Combine Twister, paint-by-numbers and the ancient Hindu practice of breath control, meditation and poses, and you get Yoga by Numbers.
The approach — complete with a numbered mat — was designed by a Boston woman whose own health scare inspired her to put yoga in reach for people with physical limitations, tight schedules or other roadblocks to traditional practice.
The oversized yoga mat is dotted with big, numbered circles that look like the target in a rifle scope. The accompanying DVD gives true yoga beginners — those who would not know an up-dog from a Chihuahua — a step-by-step roadmap to learn the poses at their own pace.
Elizabeth Morrow was an athlete, a skier and soccer player who, two years ago, found herself hospitalized with a right lung full of blood clots, the lower lobe completely collapsed. When she was strong enough to start exercising again, she found even the easiest of yoga classes too taxing. She did not have the stamina for an hour, could not hold the poses the way the instructor wanted.
So, the 32-year-old started thinking of ways to make it easier, more convenient and even more fundamental than the myriad DVDs already on the market.
“I was thinking about a paint-by-number kit where you don’t need to be Picasso or Van Gogh, you just follow what they tell you and you’ll come out with something,” she said. “I just wanted something that felt really accessible and doable for people. The image of the mat just popped into my head: ‘Wow, I can do yoga by numbers as well.’”
The DVD tells users exactly which circle to put their hands and feet in and allows for advancement to more challenging poses.
Yoga by Numbers has been compared to Twister, the popular game with giant colored circles, spinning wheel and crazy, cross-limbed poses. Morrow is cool with that, even when it comes from critics.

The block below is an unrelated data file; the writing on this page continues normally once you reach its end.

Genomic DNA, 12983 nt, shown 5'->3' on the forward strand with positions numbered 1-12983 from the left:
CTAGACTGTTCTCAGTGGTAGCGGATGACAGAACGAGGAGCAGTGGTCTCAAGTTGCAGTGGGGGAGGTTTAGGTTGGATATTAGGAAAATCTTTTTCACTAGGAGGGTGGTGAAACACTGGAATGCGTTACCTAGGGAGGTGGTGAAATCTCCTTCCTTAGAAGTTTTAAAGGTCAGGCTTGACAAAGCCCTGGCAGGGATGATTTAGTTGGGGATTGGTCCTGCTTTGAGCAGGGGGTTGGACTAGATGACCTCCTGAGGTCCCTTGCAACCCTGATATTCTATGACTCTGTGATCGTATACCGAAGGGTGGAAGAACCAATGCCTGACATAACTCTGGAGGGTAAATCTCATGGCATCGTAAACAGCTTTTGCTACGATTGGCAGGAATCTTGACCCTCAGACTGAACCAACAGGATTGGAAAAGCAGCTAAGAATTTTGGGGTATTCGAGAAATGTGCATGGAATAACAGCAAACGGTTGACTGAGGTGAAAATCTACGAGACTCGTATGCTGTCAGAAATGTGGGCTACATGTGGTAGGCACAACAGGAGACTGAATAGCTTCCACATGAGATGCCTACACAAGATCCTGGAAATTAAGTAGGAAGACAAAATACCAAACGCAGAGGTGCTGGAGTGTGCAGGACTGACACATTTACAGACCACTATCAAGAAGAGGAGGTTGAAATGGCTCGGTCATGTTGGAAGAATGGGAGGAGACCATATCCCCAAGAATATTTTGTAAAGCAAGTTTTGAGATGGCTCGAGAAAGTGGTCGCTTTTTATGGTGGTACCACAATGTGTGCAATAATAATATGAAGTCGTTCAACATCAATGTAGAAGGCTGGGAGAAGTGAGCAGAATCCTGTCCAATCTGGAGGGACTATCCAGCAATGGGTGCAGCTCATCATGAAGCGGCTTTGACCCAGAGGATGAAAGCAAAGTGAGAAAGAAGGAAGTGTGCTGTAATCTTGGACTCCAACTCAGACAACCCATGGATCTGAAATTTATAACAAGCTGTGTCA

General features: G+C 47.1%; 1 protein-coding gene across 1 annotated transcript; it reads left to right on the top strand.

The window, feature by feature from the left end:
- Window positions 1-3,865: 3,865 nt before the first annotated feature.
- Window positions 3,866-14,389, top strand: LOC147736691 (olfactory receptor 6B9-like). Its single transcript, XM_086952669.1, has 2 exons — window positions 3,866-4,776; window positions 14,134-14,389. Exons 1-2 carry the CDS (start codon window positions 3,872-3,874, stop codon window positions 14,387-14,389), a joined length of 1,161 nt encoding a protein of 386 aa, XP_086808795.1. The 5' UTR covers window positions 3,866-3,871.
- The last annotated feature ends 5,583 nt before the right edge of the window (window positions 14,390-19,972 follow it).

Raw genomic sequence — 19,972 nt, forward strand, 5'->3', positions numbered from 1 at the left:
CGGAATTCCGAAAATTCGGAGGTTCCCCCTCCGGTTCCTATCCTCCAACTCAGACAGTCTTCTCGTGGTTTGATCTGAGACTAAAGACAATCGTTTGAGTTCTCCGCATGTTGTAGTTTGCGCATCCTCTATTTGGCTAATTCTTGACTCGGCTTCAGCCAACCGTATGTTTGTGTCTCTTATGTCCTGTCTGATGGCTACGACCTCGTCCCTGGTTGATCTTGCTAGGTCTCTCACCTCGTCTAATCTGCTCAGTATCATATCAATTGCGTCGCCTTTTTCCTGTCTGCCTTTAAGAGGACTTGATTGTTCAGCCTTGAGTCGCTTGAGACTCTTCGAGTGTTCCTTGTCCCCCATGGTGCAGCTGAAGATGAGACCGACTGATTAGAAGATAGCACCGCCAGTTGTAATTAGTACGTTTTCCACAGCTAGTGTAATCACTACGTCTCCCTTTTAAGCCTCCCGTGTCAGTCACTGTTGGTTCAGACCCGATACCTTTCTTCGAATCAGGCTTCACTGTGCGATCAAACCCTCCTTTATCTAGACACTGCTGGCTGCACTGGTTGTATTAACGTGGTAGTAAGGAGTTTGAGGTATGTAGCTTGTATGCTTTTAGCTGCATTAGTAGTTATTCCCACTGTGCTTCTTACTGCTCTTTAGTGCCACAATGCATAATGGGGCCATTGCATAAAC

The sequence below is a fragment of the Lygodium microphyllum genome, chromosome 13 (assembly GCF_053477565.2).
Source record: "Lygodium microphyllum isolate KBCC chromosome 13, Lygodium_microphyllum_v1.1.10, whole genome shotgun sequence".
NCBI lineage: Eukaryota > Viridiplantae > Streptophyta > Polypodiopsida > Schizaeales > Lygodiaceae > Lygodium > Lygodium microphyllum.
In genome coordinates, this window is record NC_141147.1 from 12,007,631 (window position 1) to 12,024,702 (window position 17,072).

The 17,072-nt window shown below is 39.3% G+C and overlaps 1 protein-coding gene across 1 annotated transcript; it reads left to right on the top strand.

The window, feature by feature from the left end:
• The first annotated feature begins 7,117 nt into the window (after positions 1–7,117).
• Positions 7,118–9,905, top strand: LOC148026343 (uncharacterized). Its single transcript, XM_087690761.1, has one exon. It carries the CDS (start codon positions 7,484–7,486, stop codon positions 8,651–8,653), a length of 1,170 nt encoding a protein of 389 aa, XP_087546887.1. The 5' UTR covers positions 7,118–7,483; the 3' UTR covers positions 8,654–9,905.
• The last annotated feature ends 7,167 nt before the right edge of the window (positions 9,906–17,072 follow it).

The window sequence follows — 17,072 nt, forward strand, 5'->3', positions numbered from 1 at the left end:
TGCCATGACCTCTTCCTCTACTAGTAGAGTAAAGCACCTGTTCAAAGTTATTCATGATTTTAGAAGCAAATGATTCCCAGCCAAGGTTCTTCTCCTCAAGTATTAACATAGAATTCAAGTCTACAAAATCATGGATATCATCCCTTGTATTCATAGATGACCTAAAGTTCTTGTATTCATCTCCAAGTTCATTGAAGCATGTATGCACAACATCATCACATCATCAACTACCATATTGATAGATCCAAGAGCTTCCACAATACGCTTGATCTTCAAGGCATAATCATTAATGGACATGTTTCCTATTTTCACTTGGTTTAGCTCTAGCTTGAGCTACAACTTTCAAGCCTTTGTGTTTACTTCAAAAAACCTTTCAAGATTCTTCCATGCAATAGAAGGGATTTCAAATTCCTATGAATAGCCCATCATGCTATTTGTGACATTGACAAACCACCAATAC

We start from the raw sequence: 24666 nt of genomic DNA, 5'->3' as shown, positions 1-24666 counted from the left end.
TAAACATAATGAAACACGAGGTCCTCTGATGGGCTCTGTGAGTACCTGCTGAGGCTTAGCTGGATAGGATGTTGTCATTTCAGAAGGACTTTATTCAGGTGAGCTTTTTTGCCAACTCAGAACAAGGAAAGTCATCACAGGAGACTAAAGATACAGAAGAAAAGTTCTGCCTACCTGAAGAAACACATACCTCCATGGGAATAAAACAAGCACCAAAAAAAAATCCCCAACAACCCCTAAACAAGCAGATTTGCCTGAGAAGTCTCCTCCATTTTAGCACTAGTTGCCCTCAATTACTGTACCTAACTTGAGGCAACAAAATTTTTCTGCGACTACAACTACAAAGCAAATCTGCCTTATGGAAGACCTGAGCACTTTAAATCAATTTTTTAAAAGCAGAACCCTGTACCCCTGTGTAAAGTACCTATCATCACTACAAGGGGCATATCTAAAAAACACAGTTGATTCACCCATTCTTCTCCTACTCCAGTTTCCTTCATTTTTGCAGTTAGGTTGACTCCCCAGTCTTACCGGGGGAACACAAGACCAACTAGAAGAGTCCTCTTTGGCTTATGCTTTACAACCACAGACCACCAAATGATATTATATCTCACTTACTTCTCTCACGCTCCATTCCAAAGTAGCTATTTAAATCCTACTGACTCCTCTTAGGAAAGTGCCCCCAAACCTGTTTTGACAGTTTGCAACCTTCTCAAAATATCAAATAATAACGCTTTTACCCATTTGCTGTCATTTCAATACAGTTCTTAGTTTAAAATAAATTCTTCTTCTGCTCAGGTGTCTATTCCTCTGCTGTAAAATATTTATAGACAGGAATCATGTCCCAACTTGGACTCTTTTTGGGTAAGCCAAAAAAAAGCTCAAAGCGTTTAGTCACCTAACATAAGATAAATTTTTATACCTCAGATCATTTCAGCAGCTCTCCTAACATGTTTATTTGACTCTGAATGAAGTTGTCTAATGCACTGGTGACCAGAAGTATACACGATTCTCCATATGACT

“I think it’s awesome when they have that reaction because to me, that means they get it and they know how to use it,” said Morrow, a certified yoga instructor.
Morrow has sold to people who live far from a yoga studio, those with tight schedules who need to squeeze in practice whenever they can, and people with health conditions.
The US National Institutes of Health’s National Center for Complementary and Alternative Medicine reports that recent studies of people with chronic low-back pain suggest yoga can help reduce pain and improve function.
Other research shows regular practice might reduce heart rate, blood pressure and stress, and may help relieve anxiety and depression.
“People who are older are using it because the DVD really focuses you on not contorting yourself into Cirque du Soleil-style acrobatics,” Morrow said.
She demonstrated the mat recently at her parent’s house in Bow, New Hampshire, about an hour north of Boston.
The latest “Yoga in America” study, released by Yoga Journal, reported that 20.4 million Americans practiced yoga in 2012, compared with 15.8 million in 2008. They spent US$10.3 billion on classes and products, up from US$5.7 billion in the earlier survey.
Janet Lark teaches yoga in Ogden, Iowa, and had a bad experience with a poorly cut, astringent-smelling mat, so she started doing some research. She came upon Morrow’s mat and was struck by how simple it was for novices.
“It truly was a ‘Duh! Why didn’t anyone think of that sooner?’ moment,” she said. “It is fantastic to notice how quickly the clients start to focus on making sure they are properly aligned.”